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Sabres looking for Rasmus Dahlin to use his shot to ignite offense

Rasmus Dahlin knew what to expect from the St. Louis Blues' defensive-zone coverage Thursday night.

The defending Stanley Cup champions prefer to use man-to-man defense, particularly against a superstar talent such as Jack Eichel. When Eichel circled around the back of St. Louis' net in the second period, Dahlin moved into the left-wing circle and set a pick by lowering his shoulder into Blues defenseman Vince Dunn.

"I saw the opportunity," Dahlin, 19, acknowledged following practice Friday. "I know Eichs likes to skate with the puck, so I tried to pick two guys to give him some room."

The pick, which the linesmen mistook for incidental contact, allowed Eichel to cut toward the slot and unleash a wrist shot for the Sabres' only goal in a 5-1 loss. The sequence illustrated how Dahlin is making a significant impact without the puck in his second NHL season.

The Sabres, though, need Dahlin to make more of an impact with the puck. Coach Ralph Krueger is using video to show Dahlin that his left-handed shot could ignite Buffalo's struggling offense.

"More than anything you have to show him what it creates, and we need to create more second chances," Krueger said."It’s going to come primarily from the defensemen getting pucks to the net. We’re working on that kind of imagery so that he sees it in his head. That will then release him to make the brilliant one-on-one move."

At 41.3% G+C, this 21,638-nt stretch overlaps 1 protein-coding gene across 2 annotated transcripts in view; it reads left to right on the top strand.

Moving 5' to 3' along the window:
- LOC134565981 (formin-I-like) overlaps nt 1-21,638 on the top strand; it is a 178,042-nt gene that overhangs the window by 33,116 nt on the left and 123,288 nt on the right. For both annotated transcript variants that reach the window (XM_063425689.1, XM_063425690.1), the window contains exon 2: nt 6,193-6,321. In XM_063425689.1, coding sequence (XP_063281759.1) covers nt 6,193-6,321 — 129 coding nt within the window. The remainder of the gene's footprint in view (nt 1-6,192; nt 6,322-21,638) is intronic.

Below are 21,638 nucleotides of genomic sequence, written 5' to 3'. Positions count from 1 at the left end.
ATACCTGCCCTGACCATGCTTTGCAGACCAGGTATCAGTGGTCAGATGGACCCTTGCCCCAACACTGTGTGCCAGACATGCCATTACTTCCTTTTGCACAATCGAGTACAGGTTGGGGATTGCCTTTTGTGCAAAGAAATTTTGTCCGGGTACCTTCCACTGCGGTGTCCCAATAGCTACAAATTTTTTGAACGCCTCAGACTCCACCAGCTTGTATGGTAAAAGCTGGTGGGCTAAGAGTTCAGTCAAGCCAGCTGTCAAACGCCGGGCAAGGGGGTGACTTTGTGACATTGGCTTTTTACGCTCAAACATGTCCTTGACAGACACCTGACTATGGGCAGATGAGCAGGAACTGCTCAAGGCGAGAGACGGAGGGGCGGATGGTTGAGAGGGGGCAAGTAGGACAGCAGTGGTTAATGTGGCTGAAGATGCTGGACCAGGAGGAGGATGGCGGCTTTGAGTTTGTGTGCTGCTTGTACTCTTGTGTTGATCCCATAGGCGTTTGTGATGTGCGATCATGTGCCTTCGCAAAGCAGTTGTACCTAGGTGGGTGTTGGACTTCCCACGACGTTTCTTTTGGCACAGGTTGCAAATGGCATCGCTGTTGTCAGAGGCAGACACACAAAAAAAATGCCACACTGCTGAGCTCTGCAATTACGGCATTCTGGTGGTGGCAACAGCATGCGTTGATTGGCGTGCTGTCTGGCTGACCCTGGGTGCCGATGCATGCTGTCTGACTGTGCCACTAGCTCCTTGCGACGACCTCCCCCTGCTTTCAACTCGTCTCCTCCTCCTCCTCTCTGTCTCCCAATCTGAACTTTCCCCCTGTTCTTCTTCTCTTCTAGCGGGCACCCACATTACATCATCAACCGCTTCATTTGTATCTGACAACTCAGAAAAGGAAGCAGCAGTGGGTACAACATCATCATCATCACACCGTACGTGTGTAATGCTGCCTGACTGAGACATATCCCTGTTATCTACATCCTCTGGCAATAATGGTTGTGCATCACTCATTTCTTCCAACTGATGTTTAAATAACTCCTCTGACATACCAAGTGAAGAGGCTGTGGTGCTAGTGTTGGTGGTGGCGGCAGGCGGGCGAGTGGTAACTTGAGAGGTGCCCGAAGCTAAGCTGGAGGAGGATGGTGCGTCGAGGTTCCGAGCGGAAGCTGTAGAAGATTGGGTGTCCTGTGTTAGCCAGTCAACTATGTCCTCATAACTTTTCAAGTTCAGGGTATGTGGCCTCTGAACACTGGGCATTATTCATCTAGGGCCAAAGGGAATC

Shooting was a focus of Dahlin's over the summer. He estimates that he took 100 during each of his on-ice offseason workouts, yet the former first overall draft pick has rarely unholstered the weapon this season.

Entering Friday, Dahlin ranked last among qualifying Sabres in 5 on 5 shots per 60 minutes, and his total shots per game ranked 12th. Over his past 25 games, Dahlin has recorded more than two shots only four times, despite ranking third among the team's defensemen in average ice time this season.

Dahlin quarterbacks the Sabres' top power-play unit, however, he typically uses his vision and elusiveness to try to create room for Eichel or Victor Olofsson, who is expected to miss the next four to five weeks with a lower-body injury.

Predictability has factored into the Sabres' power-play woes. Opponents game planned against Eichel and Olofsson. Shots from the point could create rebounds in front of the net or create more space for forwards.

"If he’s a shooting threat they’re going to play him different and defend against him differently," Krueger explained. "It’s the same for the power play. We all know that’s no secret. We need to get more of a shooting threat in our power play, and it begins at the top. He’s so coachable and so excited to see these kind of secondary opportunities that we can create. I know he’s going to find a way to get more offense out of his shot."

One of Dahlin's two goals this season occurred on the power play, and he ranks third among all Sabres with 22 shots on the man advantage. For context, Los Angeles' Drew Doughty leads all NHL defensemen with 47 power-play shots, though he has appeared in 10 more games than Dahlin.